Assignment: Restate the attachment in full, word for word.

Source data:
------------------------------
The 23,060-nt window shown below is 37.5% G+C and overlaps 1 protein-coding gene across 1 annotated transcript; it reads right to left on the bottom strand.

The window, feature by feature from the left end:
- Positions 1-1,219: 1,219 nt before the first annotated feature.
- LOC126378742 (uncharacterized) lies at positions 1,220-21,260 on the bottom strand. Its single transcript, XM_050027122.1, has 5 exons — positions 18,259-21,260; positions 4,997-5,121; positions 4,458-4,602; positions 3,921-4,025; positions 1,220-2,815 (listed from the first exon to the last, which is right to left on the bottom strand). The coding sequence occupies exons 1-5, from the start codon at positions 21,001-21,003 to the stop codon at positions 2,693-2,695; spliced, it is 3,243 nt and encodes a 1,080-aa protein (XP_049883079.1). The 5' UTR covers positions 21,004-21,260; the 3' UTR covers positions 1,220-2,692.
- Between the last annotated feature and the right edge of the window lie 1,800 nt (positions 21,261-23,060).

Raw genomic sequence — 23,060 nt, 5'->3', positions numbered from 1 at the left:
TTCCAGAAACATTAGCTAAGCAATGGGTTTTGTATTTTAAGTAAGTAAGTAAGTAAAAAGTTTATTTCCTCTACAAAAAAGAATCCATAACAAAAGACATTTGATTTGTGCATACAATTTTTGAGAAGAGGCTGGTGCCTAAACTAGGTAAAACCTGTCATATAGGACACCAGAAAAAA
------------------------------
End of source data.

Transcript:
The 23,060-nt window shown below is 37.5% G+C and overlaps 1 protein-coding gene across 1 annotated transcript; it reads right to left on the bottom strand.

The window, feature by feature from the left end:
- Positions 1-1,219: 1,219 nt before the first annotated feature.
- LOC126378742 (uncharacterized) lies at positions 1,220-21,260 on the bottom strand. Its single transcript, XM_050027122.1, has 5 exons — positions 18,259-21,260; positions 4,997-5,121; positions 4,458-4,602; positions 3,921-4,025; positions 1,220-2,815 (listed from the first exon to the last, which is right to left on the bottom strand). The coding sequence occupies exons 1-5, from the start codon at positions 21,001-21,003 to the stop codon at positions 2,693-2,695; spliced, it is 3,243 nt and encodes a 1,080-aa protein (XP_049883079.1). The 5' UTR covers positions 21,004-21,260; the 3' UTR covers positions 1,220-2,692.
- Between the last annotated feature and the right edge of the window lie 1,800 nt (positions 21,261-23,060).

Raw genomic sequence — 23,060 nt, 5'->3', positions numbered from 1 at the left:
TTCCAGAAACATTAGCTAAGCAATGGGTTTTGTATTTTAAGTAAGTAAGTAAGTAAAAAGTTTATTTCCTCTACAAAAAAGAATCCATAACAAAAGACATTTGATTTGTGCATACAATTTTTGAGAAGAGGCTGGTGCCTAAACTAGGTAAAACCTGTCATATAGGACACCAGAAAAAA